Domestic violence shelters in Illinois have spent the past months dipping into savings and cutting back staff. At least one has closed its doors to women and children. With the legislature unlikely to pass a budget anytime soon, service providers are looking to an uncertain future.
“We’re running on a very skeleton crew,” said Debbie Sander, the executive director of Phoenix Crisis Center in Granite City. “We’ve not replaced staff members, due to the uncertainty of the finances.”
In 2014, the state of Illinois allocated $18.6 million of its general revenue to shelters for victims of domestic violence. Because the legislature has not passed a budget this year, that money has been tied up and unavailable to shelters since July. Federal funds have been able to pass through, but those usually make up a smaller portion of a shelter’s funding.
Vicki Smith, who leads the Illinois Coalition Against Domestic Violence, said most of the state’s shelters have budgets where 40 to 60 percent comes from a combination of state and federal funds, and the rest is privately raised.
“In areas of the state like the southern third of the state, there’s a lot less resources — less corporations, few foundations — so they have a tendency to get more of their support from government resources,” Smith said.
Smith said she's concerned for the state's agencies, but also for the men, women and children feeling domestic abuse.
"I'm afraid that they won't get what they want when they call, and I'm also afraid that they won't call because they hear about these issues. We still want them to call and ask for help, and we do the best we can with it," Smith said.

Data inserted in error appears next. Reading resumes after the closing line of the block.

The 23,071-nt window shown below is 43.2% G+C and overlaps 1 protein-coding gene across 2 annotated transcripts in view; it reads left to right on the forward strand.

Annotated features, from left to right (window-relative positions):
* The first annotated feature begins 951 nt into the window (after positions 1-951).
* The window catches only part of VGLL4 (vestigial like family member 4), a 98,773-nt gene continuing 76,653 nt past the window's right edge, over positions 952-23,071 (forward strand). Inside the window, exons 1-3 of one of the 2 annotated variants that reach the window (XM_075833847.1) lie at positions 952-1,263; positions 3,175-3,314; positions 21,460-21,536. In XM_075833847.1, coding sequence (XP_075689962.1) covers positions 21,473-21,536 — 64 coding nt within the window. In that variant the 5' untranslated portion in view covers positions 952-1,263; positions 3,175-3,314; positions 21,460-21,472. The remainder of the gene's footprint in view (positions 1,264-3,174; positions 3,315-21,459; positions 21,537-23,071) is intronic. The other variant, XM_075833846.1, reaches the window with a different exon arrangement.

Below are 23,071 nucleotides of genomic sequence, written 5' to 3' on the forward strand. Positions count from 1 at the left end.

One 35-bed shelter in Belleville has depended on a line of credit to get them through the past months. In addition, the victims they serve have had to stay for longer periods of time to get back on their feet, because other Illinois social services have also been cut back, said Violence Prevention Center of Southwestern Illinois director Darlene Jones.
Transportation assistance, low-cost childcare, and medical appointments for people without insurance are all harder to come by. A slower turnover rate means they can help fewer victims, Jones said.
“We’ve been one of the luckier ones,” Jones said. Despite the crunch, her organization has not had to reduce services or scale back staff.
In southeastern Illinois, Stopping Woman Abuse Now, Inc. closed its shelter in Olney for people fleeing domestic abuse, and another for people who are homeless. In September, the only domestic violence shelter in Winnebago and Boone Counties had to turn women and children away because they couldn't afford to keep staffers on duty for all their available beds. In northeastern Illinois, A Safe Place scaled back in the same way.
At Phoenix Crisis Center, director Sander said state money makes up between 14 and 18 percent of the organization’s total revenue.
“We’re still able to shelter. It’s some of the ancillary services … transportation assistance or some of the educational opportunities that we’ve had to reduce due to the funding,” Sander said.
The average length of stay for women and children at Phoenix is two weeks. Up to 19 women and children can stay there on any given night. In the meantime, Sanders said, her shelter has received an outpouring of support and donations from the community, which helps. It’s the long term outlook, of passing future budgets under Governor Rauner that worries her, she said.
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National Domestic Violence Hotline: 1-800-799-SAFE (7233)
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